27. Gilchrist, K. (2018). A growing number of women are starting their own companies. These business owners share how they got it right. cnbc.com
  28. Bika, N. (2021). How to conduct a skills gap analysis. resources.workable.com
  29. Long, S. (2019). 6 Black Women Share How to Become Your Own Boss. refinery29.com
  30. Donaldson-Feilder, Emma. (2021). Easy time-management tipsnhs.uk
  31. Gallagher, T. (2019). Women Leading The AI Industrythriveglobal.com
  32. LucidChart. (2021). Re-evaluating your goals in the midst of changelucidchart.com

Barbara Davidson is a Senior Content Writer and financial guru at Enova. She has over seven years of experience in digital marketing, and is always looking for exciting ways to expand her strategies and reach new audiences with her content.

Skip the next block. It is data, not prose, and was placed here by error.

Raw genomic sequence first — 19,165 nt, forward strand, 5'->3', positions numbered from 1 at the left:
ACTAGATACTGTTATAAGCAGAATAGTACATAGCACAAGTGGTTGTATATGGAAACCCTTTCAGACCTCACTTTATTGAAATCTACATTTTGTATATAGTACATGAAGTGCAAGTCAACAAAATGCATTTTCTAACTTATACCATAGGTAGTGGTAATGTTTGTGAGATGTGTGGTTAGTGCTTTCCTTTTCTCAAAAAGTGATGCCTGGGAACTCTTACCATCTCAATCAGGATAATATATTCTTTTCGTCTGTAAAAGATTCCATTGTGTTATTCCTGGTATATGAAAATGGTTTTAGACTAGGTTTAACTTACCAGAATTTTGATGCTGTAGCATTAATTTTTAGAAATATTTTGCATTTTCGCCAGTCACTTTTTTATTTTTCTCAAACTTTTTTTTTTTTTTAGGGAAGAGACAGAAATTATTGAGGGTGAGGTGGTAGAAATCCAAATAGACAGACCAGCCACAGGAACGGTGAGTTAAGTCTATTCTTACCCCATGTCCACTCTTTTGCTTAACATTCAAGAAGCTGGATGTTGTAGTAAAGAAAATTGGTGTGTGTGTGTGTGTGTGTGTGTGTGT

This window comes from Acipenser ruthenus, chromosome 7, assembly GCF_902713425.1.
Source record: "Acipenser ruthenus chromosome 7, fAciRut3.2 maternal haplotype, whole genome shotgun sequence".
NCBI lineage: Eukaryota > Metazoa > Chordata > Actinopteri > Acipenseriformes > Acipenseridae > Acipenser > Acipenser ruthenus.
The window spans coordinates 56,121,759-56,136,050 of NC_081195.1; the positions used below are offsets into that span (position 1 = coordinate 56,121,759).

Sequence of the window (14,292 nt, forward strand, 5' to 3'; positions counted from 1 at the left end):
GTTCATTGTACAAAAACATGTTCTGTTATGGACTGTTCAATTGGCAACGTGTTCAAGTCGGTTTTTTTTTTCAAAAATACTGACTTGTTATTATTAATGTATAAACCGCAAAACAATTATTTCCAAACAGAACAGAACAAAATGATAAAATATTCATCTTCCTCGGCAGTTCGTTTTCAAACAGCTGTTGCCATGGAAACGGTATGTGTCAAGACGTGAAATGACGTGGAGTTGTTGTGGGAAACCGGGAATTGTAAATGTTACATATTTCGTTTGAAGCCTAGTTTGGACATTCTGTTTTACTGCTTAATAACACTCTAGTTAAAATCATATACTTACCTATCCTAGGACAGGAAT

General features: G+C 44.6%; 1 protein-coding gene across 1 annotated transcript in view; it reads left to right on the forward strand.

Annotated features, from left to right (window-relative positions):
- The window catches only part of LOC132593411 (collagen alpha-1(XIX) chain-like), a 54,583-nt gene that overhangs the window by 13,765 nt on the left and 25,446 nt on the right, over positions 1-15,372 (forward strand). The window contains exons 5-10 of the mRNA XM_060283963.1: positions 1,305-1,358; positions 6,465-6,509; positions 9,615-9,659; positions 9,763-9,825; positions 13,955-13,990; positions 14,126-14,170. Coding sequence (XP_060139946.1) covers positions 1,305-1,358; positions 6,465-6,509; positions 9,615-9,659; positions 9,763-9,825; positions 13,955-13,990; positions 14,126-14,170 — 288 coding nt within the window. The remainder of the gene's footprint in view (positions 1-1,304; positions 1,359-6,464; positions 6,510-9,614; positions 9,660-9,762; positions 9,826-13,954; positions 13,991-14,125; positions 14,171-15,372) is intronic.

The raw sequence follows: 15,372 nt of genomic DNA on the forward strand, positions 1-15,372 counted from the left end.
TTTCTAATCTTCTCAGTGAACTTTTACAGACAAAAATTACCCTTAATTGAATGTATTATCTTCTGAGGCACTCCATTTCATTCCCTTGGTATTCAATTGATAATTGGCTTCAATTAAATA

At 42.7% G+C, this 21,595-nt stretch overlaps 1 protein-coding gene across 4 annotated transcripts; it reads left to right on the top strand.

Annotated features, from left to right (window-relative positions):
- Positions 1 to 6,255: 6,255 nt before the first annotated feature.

You May Also Like

AI, artificial intelligence

The Evolution of Administrators: Embracing AI and Honouring Human Skills

By Roxanne Calder. Discover how the role of administrators is evolving in the age of artificial intelligence (AI) and the fourth and fifth industrial revolutions. Embrace the benefits of AI collaboration while nurturing essential human skills to stay ahead of emerging changes and trends in the workplace.

Jun 06, 2023 4 Min Read


How To Shift Your Skills And Future-Proof Yourself

Hui Ming Ang, co-founder and Growth & Strategic Initiatives Leader at Leaderonomics, explores examples of skills that have evolved and those that are emerging in various industries to explain what shifting skills entails, how it relates to upskilling, and how it can help us prepare for the future.

Mar 27, 2023 24 Min Podcast

Calendar Planning

#LifeHacks: Timeboxing

Roshan Thiran, Founder and CEO of The Leaderonomics Groups, shares the concept of timeboxing.

Oct 04, 2021 14 Min Video

Be a Leader's Digest Reader